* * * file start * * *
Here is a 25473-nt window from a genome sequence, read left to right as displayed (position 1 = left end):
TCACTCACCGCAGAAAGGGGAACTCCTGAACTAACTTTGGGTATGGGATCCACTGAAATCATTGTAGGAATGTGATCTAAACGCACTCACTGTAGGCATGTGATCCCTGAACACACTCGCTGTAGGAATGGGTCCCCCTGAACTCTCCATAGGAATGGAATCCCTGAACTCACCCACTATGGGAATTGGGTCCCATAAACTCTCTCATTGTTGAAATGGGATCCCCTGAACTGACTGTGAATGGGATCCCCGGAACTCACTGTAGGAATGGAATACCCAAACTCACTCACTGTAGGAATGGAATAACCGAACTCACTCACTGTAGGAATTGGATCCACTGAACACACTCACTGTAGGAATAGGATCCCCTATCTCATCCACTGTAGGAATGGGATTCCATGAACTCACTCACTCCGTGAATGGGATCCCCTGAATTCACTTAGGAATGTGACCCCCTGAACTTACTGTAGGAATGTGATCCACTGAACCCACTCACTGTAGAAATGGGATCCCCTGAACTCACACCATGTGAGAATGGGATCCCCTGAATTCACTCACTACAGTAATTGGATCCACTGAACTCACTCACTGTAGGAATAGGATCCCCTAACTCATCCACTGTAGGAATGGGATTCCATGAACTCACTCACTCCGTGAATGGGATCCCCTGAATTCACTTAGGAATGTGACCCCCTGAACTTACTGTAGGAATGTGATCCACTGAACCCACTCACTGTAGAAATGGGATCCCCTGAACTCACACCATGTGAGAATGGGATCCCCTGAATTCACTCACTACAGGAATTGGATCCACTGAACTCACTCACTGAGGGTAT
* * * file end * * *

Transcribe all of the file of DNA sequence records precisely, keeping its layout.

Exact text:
Here is a 25473-nt window from a genome sequence, read left to right as displayed (position 1 = left end):
TCACTCACCGCAGAAAGGGGAACTCCTGAACTAACTTTGGGTATGGGATCCACTGAAATCATTGTAGGAATGTGATCTAAACGCACTCACTGTAGGCATGTGATCCCTGAACACACTCGCTGTAGGAATGGGTCCCCCTGAACTCTCCATAGGAATGGAATCCCTGAACTCACCCACTATGGGAATTGGGTCCCATAAACTCTCTCATTGTTGAAATGGGATCCCCTGAACTGACTGTGAATGGGATCCCCGGAACTCACTGTAGGAATGGAATACCCAAACTCACTCACTGTAGGAATGGAATAACCGAACTCACTCACTGTAGGAATTGGATCCACTGAACACACTCACTGTAGGAATAGGATCCCCTATCTCATCCACTGTAGGAATGGGATTCCATGAACTCACTCACTCCGTGAATGGGATCCCCTGAATTCACTTAGGAATGTGACCCCCTGAACTTACTGTAGGAATGTGATCCACTGAACCCACTCACTGTAGAAATGGGATCCCCTGAACTCACACCATGTGAGAATGGGATCCCCTGAATTCACTCACTACAGTAATTGGATCCACTGAACTCACTCACTGTAGGAATAGGATCCCCTAACTCATCCACTGTAGGAATGGGATTCCATGAACTCACTCACTCCGTGAATGGGATCCCCTGAATTCACTTAGGAATGTGACCCCCTGAACTTACTGTAGGAATGTGATCCACTGAACCCACTCACTGTAGAAATGGGATCCCCTGAACTCACACCATGTGAGAATGGGATCCCCTGAATTCACTCACTACAGGAATTGGATCCACTGAACTCACTCACTGAGGGTAT